Excessive ventilation after acute myocardial infarction and its improvement in 4 months

Jpn Circ J. 2001 May;65(5):399-403. doi: 10.1253/jcj.65.399.


The relationship between ventilation (VE) and CO2 output (VCO2) is fitted linearly. The steeper gradient implies excessive ventilation. Through an evaluation of the VE-VCO2 slopes, this study investigated whether patients with acute myocardial infarction (AMI) have excessive ventilation and whether it improved in 4 months. The VE-VCO2 slopes were determined in exercise tests at 1 and 4 months in 131 patients with AMI. Patients were divided into 3 groups according to the 1 month VE-VCO2 slope value: (i) normal (<30); (ii) intermediate (30-32); and (iii) excessive (>32). In the normal group (n=76), at 4 months, the slope decreased in 10, increased in 5 and remained unchanged in 61 patients; in the intermediate (n=31) group, 9, 2 and 20; and in the excessive (n=24) group, 15, 3 and 6, respectively, showing that the slope reduction was greater in the excessive group (p<0.01). The slope correlated with age and acute phase heart failure. The percent reduction of the slope did not correlate with these parameters. In conclusion, a substantial fraction of patients with AMI have excessive ventilation that improves in 4 months. The improvement is greater in patients with greater excessive ventilation but is not associated with an improvement in exercise capacity nor hemodynamics.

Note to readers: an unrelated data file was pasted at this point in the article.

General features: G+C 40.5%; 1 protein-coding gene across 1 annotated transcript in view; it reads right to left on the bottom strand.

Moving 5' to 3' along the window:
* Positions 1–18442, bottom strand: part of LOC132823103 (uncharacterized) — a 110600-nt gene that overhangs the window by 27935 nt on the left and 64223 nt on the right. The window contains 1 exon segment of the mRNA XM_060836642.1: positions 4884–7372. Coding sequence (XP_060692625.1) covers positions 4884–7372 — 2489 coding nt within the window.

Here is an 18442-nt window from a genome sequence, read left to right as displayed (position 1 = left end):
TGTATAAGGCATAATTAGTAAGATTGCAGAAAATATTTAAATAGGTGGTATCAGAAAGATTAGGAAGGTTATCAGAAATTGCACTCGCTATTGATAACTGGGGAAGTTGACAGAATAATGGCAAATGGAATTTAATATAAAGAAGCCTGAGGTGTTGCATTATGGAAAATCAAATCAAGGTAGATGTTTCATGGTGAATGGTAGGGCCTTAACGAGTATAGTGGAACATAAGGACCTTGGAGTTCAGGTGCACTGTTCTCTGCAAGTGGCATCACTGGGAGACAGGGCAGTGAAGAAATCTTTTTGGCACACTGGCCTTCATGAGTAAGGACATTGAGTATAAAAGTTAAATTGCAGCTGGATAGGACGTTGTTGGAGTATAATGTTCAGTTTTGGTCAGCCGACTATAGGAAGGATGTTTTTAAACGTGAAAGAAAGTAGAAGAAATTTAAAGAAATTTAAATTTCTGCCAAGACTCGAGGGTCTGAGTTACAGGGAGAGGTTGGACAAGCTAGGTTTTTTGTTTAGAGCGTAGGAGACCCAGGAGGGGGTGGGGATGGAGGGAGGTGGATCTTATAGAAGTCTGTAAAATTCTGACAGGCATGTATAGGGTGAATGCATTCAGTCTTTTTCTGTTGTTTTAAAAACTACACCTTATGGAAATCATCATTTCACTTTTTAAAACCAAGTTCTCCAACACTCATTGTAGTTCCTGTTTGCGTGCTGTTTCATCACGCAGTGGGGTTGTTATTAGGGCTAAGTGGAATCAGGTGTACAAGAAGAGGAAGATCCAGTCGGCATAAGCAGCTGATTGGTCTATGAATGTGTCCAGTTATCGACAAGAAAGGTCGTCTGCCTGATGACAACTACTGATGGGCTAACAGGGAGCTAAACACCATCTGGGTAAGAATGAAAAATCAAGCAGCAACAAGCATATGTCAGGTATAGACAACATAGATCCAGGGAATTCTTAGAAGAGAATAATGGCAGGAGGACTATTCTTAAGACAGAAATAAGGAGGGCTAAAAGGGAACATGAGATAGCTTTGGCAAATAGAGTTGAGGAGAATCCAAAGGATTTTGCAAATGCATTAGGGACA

MeSH terms

  • Acute Disease
  • Adult
  • Aged
  • Carbon Dioxide / metabolism
  • Exercise
  • Female
  • Hemodynamics
  • Humans
  • Male
  • Middle Aged
  • Myocardial Infarction / metabolism
  • Myocardial Infarction / rehabilitation*
  • Pulmonary Ventilation
  • Time Factors


  • Carbon Dioxide